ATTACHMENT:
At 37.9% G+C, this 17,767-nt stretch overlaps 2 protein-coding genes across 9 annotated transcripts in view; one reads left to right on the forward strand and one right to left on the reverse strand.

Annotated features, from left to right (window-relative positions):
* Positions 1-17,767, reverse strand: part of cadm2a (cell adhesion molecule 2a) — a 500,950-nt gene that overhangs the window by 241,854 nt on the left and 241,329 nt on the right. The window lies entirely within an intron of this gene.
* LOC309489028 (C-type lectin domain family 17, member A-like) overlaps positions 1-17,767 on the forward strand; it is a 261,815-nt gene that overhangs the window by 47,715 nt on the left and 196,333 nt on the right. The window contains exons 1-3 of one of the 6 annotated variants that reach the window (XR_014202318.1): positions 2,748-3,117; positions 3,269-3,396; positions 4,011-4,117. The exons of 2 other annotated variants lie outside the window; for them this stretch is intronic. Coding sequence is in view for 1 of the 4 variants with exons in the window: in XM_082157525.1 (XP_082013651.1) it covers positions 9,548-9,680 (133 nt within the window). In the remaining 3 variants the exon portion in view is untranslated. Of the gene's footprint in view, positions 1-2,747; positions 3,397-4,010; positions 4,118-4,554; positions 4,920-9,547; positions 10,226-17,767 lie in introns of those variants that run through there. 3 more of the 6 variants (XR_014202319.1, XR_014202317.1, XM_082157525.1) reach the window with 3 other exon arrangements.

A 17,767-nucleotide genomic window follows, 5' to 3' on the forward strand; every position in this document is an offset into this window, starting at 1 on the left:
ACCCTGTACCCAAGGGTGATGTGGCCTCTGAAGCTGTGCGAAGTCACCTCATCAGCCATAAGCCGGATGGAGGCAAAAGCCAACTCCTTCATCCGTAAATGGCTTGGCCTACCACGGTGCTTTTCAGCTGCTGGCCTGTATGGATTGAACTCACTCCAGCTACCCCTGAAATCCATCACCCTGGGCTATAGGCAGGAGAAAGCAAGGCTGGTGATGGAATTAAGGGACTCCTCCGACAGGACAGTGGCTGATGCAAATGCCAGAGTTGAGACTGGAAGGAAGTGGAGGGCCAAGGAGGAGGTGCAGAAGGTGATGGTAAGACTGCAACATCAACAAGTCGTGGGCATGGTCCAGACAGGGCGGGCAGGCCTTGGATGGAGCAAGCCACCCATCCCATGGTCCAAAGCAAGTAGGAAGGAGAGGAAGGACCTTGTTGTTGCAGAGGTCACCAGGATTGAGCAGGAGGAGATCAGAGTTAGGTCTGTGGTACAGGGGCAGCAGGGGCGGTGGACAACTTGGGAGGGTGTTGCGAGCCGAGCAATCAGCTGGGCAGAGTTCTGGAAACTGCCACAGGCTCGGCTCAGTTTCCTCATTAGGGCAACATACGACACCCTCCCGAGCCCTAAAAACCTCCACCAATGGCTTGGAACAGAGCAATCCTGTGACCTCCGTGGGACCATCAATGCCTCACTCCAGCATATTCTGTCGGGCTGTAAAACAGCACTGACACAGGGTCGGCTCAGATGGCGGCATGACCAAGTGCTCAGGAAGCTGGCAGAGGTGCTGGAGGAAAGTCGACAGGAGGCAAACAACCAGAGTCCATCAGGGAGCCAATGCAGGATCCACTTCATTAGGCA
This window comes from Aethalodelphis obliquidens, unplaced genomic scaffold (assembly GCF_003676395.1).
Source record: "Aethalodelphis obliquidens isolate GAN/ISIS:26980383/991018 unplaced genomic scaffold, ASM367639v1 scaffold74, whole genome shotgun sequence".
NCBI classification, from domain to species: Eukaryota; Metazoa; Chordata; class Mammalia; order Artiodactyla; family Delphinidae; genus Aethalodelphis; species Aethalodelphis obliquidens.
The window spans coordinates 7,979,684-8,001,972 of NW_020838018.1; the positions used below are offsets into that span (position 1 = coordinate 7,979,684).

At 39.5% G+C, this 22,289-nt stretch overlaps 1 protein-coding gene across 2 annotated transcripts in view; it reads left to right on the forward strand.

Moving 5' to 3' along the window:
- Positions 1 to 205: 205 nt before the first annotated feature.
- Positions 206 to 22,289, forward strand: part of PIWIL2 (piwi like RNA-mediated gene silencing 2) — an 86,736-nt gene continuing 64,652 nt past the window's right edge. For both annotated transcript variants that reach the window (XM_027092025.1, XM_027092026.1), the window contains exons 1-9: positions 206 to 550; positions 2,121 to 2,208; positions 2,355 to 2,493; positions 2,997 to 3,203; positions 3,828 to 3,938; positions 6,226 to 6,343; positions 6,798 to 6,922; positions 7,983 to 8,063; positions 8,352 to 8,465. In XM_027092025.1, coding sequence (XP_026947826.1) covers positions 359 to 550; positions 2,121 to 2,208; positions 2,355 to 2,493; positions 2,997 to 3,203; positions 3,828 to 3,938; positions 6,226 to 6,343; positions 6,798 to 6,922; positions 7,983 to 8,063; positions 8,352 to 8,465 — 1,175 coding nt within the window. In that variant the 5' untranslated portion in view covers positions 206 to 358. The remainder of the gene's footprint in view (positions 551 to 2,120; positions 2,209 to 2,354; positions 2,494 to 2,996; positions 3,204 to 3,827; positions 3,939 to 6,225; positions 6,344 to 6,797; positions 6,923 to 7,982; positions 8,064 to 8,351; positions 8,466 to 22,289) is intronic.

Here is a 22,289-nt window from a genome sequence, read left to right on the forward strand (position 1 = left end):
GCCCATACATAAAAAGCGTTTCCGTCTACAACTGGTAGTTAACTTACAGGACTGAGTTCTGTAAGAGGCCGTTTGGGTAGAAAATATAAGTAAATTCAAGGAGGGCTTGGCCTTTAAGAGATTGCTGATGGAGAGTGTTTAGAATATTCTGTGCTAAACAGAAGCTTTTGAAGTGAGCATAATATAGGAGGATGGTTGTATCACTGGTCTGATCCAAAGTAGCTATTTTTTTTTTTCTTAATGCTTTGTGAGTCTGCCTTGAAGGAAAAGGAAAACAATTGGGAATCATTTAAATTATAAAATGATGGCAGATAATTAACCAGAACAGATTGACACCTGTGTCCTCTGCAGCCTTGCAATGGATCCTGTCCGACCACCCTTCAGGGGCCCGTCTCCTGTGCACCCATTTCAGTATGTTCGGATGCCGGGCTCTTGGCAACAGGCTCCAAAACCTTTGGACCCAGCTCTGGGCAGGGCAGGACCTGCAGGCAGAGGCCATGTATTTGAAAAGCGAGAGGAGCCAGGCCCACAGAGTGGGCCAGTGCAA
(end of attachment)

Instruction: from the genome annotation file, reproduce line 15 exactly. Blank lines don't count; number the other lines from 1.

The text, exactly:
Here is a 22,289-nt window from a genome sequence, read left to right on the forward strand (position 1 = left end):